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Mushrooms, which grow in tight clumps in dark, humid environments, can double in size over 24 hours and are fragile, making them challenging for automation.Handout

Mushroom farms in Canada are taking on new workers: robots.

Salmon Arm, B.C.-based 4AG Robotics develops fully automated solutions for mushroom harvesting in Canada and globally, and has raised $17.5-million in equity financing to further its quest. The company’s chief executive, Sean O’Connor, says the company’s name – pronounced “forage” – reflects its novel focus.

The equity financing is led by the Business Development Bank of Canada’s Industrial Innovation Venture Fund, a $250-million fund aimed at bringing innovation and digitization to Canadian industries, including agriculture and manufacturing.

“4AG’s technology is helping grow mushrooms in a more efficient and sustainable manner, all while tackling the industry’s ongoing labour challenges. We’re excited for this market-driven solution to a large global problem,” Joseph Regan, managing partner of the Industrial Innovation Venture Fund, said in a company release.

Harvesting mushrooms is an arduous task. In September of this year, 250 workers at a Canadian-owned mushroom farm in Sunnyside, Wash., signed a petition demanding the right to negotiate pay and expected production quotas, which included 50 pounds of mushrooms an hour, something that most workers weren’t able to meet.

“Part of what drew us to the mushroom sector were the labour challenges. The industry relies on foreign labourers and there’s a lot of employee turnaround at farms. Mushroom harvesting is challenging work,” Mr. O’Connor says.

Mushrooms, which grow in tight clumps in dark, humid environments, can double in size over 24 hours and are fragile, making them challenging for automation.

Working with owners at Highline Mushrooms farm in Langley, B.C., and Banken Champignons, in the Netherlands, Mr. O’Connor says that 4AG’s solution is able to pick, trim and pack mushrooms, while using artificial intelligence to determine the best possible time to harvest the product and maintain optimal growing conditions.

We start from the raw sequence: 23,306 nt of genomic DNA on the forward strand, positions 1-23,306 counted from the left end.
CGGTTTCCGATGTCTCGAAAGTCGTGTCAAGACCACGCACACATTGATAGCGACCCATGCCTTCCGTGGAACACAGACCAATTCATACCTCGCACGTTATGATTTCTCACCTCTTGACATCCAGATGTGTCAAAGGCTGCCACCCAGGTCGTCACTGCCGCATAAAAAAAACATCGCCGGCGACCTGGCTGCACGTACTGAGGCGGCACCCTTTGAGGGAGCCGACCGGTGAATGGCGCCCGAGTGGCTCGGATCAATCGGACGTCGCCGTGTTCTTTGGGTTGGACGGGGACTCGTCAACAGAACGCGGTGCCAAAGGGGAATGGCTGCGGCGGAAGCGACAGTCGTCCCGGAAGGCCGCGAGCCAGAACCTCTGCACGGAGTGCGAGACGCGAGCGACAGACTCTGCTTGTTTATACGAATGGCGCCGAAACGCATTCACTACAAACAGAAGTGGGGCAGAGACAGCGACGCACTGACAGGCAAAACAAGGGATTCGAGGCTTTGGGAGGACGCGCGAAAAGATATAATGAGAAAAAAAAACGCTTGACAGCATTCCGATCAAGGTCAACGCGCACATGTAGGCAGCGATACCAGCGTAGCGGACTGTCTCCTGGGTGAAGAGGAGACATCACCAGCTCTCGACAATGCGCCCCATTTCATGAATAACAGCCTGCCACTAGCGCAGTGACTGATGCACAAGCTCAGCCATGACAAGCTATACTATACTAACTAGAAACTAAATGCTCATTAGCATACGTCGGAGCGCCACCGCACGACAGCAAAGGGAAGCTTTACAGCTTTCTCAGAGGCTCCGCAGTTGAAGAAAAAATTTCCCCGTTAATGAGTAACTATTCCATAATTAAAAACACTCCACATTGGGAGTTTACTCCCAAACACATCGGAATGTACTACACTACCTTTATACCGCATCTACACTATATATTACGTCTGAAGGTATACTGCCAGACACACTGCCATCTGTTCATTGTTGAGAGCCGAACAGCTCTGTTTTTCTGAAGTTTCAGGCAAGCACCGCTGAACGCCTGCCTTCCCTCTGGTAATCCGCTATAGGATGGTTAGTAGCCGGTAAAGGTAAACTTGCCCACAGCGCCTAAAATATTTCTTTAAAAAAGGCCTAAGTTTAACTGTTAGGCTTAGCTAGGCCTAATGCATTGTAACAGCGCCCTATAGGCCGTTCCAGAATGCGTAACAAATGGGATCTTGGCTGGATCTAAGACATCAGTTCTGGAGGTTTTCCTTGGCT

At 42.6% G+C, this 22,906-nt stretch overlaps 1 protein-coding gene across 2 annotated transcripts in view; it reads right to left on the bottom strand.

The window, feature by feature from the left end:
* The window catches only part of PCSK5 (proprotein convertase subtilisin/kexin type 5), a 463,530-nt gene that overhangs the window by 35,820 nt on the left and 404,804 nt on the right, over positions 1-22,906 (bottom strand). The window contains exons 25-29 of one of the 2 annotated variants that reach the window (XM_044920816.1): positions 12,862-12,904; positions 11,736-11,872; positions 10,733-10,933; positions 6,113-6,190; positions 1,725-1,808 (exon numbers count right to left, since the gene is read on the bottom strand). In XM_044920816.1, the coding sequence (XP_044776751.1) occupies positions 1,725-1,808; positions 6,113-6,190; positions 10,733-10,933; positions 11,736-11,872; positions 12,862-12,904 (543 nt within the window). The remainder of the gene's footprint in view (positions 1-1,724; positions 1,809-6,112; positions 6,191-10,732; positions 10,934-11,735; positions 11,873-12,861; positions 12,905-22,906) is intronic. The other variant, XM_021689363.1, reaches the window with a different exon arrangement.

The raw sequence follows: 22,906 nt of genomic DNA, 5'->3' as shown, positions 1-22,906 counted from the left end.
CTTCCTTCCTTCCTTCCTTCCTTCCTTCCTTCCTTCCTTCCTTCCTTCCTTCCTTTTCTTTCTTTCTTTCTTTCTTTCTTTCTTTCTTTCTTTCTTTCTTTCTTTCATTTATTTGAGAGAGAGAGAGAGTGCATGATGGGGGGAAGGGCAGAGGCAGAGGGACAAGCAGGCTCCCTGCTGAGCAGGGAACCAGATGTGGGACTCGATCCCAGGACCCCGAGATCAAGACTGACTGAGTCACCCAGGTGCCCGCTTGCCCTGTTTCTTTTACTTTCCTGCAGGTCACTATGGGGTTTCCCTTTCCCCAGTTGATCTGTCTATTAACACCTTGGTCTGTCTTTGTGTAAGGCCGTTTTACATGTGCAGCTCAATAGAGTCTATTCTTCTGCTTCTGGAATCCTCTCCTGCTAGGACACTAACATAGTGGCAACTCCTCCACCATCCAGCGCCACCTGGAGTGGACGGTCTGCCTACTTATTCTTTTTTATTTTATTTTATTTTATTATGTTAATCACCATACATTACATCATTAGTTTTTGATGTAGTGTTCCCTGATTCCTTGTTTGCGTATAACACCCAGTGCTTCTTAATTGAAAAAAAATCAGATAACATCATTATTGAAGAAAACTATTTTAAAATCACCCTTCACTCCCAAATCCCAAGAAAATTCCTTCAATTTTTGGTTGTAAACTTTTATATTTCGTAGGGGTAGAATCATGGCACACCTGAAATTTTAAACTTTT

In its last deployment at one of Highline’s farms in Abbotsford, B.C., 4AG’s robots were able to pick 13,000 pounds of mushrooms that were sold in grocery stores across the West Coast of Canada and the United States.

In April, 2022, then-agriculture minister Marie-Claude Bibeau announced an investment of up to $344,100 for the Canadian Mushroom Growers’ Association – funds that could be used to help the organization market the nutritional benefits of mushrooms to consumers and stakeholders. According to government data released at the time, Canadian mushrooms had an export value of $361-million in 2020.

Globally, the mushroom market reached US$63-billion in 2022, with a forecasted market of US$90.4-billion by 2028, according to the International Market Analysis Research and Consulting Group, a U.S.-based market research firm.

Mr. O’Connor, who spoke to The Globe and Mail from his hotel room in ‘s-Hertogenbosch, in the Netherlands, is meeting with current and prospective farmers on a four-country European tour, where he hopes to deploy 4AG’s robots.

The company is filling a need, says Leah Nguyen, chief investment officer at InBC Investment Corp.

“There’s not a lot of players in the mushroom space. So, the attraction they had relative to their competition was something we were excited about supporting,” Ms. Nguyen says.

The $4-million contribution to 4AG is the first direct investment in a company by InBC, which was created by the B.C. government and launched in October last year. The group supports B.C.-based companies that are driving climate action, innovating for the future, advancing reconciliation or elevating inclusive communities.

“It’s a homegrown company that has the potential to be world-class,” Ms. Nguyen adds.

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